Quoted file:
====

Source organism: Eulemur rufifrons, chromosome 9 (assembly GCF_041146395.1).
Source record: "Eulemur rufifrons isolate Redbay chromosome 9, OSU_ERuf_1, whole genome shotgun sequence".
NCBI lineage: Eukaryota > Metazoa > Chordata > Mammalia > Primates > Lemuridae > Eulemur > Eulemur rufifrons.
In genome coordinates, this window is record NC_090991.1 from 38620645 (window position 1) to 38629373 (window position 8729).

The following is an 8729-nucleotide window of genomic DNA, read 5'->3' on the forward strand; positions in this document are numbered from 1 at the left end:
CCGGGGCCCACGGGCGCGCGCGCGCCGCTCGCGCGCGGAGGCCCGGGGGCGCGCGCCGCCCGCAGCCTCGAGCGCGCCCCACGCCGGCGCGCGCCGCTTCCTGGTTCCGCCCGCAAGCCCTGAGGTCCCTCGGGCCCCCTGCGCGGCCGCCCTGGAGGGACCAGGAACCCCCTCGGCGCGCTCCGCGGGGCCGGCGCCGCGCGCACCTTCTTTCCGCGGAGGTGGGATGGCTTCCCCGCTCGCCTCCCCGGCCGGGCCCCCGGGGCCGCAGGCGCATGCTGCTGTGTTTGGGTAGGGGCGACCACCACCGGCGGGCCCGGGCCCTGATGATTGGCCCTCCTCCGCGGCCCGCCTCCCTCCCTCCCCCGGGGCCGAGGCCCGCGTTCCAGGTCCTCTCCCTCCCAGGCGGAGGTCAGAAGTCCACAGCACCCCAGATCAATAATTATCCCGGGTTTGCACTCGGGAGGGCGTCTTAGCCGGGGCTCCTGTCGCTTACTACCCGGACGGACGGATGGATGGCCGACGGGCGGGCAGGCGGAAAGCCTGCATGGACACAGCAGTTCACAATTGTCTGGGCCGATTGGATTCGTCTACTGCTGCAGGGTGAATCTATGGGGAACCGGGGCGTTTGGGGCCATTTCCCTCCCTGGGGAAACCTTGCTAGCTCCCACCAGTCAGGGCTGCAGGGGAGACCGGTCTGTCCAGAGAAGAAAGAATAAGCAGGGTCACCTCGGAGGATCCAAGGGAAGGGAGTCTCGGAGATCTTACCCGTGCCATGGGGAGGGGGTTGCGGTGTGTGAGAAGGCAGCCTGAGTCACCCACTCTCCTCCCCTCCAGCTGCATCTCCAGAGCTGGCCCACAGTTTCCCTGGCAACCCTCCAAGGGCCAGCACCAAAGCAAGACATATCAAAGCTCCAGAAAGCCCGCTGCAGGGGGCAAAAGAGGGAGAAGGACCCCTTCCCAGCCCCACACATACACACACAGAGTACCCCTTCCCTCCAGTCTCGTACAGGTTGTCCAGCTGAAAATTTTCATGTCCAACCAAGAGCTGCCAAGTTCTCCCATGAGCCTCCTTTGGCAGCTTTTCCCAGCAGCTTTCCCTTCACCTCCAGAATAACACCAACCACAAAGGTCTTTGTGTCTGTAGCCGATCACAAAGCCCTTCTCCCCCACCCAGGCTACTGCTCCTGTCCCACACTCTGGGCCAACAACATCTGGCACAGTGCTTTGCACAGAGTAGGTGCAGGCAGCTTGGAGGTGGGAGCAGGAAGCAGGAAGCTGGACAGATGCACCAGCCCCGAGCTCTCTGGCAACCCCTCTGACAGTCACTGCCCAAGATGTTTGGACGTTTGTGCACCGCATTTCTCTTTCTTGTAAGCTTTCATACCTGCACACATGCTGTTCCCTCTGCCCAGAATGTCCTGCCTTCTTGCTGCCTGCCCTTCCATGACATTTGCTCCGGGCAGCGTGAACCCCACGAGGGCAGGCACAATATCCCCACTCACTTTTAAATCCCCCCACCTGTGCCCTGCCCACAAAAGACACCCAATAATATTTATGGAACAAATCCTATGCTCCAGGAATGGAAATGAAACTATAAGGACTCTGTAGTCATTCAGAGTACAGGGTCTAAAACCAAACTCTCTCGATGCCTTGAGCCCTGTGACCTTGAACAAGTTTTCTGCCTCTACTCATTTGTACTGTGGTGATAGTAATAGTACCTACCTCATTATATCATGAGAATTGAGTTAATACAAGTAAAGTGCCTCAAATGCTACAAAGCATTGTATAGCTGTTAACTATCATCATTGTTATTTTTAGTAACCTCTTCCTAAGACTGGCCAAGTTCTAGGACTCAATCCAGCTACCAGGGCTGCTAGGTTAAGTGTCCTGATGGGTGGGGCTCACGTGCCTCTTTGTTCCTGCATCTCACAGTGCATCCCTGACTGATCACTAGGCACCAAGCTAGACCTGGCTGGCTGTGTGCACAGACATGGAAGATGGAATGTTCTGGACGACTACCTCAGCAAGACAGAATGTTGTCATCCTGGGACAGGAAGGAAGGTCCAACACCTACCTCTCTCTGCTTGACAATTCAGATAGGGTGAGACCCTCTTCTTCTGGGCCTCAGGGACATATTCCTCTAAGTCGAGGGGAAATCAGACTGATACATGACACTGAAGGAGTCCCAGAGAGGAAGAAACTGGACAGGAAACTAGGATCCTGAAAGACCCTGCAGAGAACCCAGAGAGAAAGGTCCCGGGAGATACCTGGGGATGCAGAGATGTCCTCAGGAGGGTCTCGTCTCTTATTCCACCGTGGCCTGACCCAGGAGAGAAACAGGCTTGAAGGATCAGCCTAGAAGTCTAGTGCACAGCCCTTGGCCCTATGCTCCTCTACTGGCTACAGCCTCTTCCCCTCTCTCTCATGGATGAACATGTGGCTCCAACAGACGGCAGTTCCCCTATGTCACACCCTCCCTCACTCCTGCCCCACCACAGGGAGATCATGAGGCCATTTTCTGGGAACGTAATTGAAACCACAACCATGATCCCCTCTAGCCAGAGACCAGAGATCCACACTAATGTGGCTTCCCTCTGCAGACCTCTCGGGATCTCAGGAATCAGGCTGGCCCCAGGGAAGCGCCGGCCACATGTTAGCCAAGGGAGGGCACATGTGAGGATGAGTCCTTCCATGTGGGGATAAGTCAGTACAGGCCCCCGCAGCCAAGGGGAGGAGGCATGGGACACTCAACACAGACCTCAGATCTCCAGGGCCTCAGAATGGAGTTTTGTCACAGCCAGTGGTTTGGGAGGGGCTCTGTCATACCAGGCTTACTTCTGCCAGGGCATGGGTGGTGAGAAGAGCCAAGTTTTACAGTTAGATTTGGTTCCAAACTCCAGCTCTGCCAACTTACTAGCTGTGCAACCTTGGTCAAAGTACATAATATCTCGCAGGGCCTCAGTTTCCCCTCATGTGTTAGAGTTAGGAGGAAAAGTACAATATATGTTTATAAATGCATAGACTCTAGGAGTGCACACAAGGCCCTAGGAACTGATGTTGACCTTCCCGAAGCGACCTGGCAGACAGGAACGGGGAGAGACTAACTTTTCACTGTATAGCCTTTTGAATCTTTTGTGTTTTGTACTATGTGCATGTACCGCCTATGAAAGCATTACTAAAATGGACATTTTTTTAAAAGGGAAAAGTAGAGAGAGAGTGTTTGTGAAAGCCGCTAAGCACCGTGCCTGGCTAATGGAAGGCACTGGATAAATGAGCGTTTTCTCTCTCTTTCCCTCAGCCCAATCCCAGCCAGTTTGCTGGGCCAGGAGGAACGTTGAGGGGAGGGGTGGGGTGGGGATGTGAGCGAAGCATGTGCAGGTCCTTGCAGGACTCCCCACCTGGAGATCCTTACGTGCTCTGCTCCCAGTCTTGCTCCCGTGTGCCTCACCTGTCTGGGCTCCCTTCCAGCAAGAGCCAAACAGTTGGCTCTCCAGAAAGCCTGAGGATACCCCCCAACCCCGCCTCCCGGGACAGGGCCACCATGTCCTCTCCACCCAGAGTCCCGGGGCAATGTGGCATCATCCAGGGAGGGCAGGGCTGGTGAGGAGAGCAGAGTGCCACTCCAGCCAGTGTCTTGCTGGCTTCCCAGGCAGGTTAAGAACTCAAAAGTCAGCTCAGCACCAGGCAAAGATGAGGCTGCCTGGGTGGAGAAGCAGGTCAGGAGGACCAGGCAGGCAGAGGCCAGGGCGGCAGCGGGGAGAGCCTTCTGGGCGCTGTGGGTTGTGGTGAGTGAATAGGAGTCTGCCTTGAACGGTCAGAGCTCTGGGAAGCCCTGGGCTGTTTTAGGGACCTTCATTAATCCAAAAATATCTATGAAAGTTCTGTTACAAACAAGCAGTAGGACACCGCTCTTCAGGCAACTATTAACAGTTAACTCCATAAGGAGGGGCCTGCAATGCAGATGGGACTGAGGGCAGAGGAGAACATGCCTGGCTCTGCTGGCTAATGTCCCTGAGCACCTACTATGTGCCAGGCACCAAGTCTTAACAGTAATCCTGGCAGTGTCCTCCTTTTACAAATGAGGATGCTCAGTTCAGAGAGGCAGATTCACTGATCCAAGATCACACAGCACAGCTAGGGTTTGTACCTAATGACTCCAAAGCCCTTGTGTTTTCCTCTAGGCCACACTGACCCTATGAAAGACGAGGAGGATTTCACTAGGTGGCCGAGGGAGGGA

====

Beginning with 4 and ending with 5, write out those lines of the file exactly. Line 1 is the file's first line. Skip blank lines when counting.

In genome coordinates, this window is record NC_090991.1 from 38620645 (window position 1) to 38629373 (window position 8729).

The following is an 8729-nucleotide window of genomic DNA, read 5'->3' on the forward strand; positions in this document are numbered from 1 at the left end: